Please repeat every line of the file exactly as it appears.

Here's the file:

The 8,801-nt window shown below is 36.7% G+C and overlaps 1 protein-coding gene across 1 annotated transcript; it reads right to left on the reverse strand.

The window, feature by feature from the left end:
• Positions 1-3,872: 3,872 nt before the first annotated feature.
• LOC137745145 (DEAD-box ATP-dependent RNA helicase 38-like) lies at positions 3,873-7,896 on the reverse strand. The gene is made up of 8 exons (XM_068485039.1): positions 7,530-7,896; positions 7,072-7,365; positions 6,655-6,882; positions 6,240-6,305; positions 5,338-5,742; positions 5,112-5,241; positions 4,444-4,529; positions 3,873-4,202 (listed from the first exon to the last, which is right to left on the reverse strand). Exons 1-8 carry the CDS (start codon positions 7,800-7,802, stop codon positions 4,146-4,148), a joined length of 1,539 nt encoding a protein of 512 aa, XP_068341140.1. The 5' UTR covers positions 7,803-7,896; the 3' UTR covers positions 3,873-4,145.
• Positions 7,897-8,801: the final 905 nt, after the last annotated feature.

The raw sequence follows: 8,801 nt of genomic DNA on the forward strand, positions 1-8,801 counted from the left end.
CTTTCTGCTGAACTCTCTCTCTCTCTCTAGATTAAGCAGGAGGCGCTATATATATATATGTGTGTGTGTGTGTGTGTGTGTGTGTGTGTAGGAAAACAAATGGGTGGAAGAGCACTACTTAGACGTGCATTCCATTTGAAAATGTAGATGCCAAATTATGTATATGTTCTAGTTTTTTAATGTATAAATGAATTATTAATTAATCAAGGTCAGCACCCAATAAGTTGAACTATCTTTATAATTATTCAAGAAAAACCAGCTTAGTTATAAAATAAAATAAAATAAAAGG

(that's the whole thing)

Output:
The 8,801-nt window shown below is 36.7% G+C and overlaps 1 protein-coding gene across 1 annotated transcript; it reads right to left on the reverse strand.

The window, feature by feature from the left end:
• Positions 1-3,872: 3,872 nt before the first annotated feature.
• LOC137745145 (DEAD-box ATP-dependent RNA helicase 38-like) lies at positions 3,873-7,896 on the reverse strand. The gene is made up of 8 exons (XM_068485039.1): positions 7,530-7,896; positions 7,072-7,365; positions 6,655-6,882; positions 6,240-6,305; positions 5,338-5,742; positions 5,112-5,241; positions 4,444-4,529; positions 3,873-4,202 (listed from the first exon to the last, which is right to left on the reverse strand). Exons 1-8 carry the CDS (start codon positions 7,800-7,802, stop codon positions 4,146-4,148), a joined length of 1,539 nt encoding a protein of 512 aa, XP_068341140.1. The 5' UTR covers positions 7,803-7,896; the 3' UTR covers positions 3,873-4,145.
• Positions 7,897-8,801: the final 905 nt, after the last annotated feature.

The raw sequence follows: 8,801 nt of genomic DNA on the forward strand, positions 1-8,801 counted from the left end.
CTTTCTGCTGAACTCTCTCTCTCTCTCTAGATTAAGCAGGAGGCGCTATATATATATATGTGTGTGTGTGTGTGTGTGTGTGTGTGTGTAGGAAAACAAATGGGTGGAAGAGCACTACTTAGACGTGCATTCCATTTGAAAATGTAGATGCCAAATTATGTATATGTTCTAGTTTTTTAATGTATAAATGAATTATTAATTAATCAAGGTCAGCACCCAATAAGTTGAACTATCTTTATAATTATTCAAGAAAAACCAGCTTAGTTATAAAATAAAATAAAATAAAAGG